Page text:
Pharyngeal paralysis refers to paralysis of the upper throat (pharynx). The paralysis makes swallowing difficult or impossible. It may be caused by a nervous system disorder (for example rabies or botulism) or other disease that causes collapse, obstruction, or malfunction of the pharynx. Conditions such as poisoning, head trauma, and tumor formation may dramatically affect function of the pharynx in many species. In some instances, the condition may be partial or one-sided (for example, guttural pouch disease) and the horse may be able to swallow, although complications may occur.
In general, pharyngeal paralysis results in severe problems with swallowing; food and saliva come back out through the mouth and nose. Collapse of throat tissues may cause breathing difficulties. Affected animals are at risk of pneumonia from inhaling food and liquid (aspiration pneumonia), dehydration, and circulatory and respiratory failure. Signs of pharyngeal paralysis include fever, coughing, and choking. This condition may be fatal. In many cases, emergency surgery to provide an airway (tracheostomy) must be done before any more detailed analysis of the condition can be performed.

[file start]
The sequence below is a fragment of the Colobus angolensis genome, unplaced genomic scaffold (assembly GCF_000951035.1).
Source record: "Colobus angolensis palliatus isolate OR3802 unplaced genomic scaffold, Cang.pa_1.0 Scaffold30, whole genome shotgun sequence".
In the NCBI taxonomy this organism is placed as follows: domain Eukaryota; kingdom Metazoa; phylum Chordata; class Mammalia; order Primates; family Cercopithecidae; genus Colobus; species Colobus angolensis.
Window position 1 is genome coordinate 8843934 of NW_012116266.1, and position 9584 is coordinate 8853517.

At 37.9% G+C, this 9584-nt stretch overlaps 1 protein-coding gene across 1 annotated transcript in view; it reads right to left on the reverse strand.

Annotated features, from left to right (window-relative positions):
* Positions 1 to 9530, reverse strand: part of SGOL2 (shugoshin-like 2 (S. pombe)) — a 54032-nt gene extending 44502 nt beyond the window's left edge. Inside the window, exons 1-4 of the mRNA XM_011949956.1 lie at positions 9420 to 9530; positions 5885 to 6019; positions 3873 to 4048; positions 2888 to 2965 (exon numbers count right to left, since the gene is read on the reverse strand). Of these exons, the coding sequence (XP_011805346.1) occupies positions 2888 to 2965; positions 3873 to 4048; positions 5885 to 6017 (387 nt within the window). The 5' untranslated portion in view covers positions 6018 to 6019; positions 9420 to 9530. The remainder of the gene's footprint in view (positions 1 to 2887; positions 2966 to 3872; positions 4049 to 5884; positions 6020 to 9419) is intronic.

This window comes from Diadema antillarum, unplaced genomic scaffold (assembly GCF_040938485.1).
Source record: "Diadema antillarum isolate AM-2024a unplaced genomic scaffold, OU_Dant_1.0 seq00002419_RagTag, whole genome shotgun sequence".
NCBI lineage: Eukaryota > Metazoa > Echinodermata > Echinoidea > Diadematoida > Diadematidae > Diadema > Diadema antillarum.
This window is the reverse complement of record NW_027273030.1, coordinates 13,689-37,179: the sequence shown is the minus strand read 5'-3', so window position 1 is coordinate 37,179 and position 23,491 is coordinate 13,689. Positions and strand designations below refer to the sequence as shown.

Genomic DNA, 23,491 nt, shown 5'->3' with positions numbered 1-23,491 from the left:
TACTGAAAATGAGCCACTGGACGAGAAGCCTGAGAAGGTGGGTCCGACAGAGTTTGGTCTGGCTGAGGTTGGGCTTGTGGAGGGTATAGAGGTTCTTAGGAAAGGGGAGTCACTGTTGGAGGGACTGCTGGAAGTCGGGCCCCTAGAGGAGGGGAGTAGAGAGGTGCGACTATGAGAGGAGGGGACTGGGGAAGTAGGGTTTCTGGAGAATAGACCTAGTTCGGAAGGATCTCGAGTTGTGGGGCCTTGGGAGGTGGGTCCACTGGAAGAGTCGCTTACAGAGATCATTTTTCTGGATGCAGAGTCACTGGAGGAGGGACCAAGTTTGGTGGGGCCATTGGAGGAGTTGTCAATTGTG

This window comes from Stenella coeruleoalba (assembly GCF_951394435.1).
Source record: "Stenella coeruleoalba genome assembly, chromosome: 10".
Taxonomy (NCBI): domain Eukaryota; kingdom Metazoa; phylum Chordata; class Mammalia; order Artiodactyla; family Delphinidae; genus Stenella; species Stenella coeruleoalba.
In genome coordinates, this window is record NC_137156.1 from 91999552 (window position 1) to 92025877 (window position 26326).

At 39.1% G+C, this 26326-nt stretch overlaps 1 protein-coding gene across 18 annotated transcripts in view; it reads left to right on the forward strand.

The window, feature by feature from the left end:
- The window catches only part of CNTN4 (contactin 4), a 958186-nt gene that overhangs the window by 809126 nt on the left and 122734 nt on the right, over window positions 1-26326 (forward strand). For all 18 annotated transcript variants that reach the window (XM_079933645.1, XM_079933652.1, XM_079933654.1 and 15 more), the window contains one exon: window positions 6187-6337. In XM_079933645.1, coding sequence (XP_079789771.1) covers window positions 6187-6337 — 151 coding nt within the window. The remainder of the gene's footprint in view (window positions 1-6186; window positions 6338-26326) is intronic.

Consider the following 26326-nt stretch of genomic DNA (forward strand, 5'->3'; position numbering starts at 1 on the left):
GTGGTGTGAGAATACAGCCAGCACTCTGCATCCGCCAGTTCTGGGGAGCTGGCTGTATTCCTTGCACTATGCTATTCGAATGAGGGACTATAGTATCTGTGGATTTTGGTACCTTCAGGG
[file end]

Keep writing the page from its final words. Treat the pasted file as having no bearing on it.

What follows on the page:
In general, treatment for pharyngeal paralysis is directed toward relieving signs. If the paralysis is caused by another disorder, treatment of that disorder may help correct the problem. Treatment may include drugs to control inflammation, antibiotics to control the complications of aspiration pneumonia, the draining of pharyngeal abscesses (if they are present), and alternative routes of nutrition, such as a feeding tube. In many cases, the outlook is poor. Your veterinarian will consider the welfare of the animal when recommending a course of treatment.
Last full review/revision July 2011 by Peter D. Constable, BVSc (Hons), MS, PhD, DACVIM; Gordon J. Baker, BVSc, PhD, MRCVS, DACVS; Joseph A. DiPietro, DVM, MS; Walter Ingwersen, DVM, DVSc, DACVIM; John E. Madigan, DVM, MS; James N. Moore, DVM, PhD; Michael J. Murray, DVM, MS; Sofie Muylle, DVM, PhD; Stanley I. Rubin, DVM, MS, DACVIM; Susan D. Semrad, VMD, PhD, DACVIM; Josie L. Traub-Dargatz, DVM, MS, DACVIM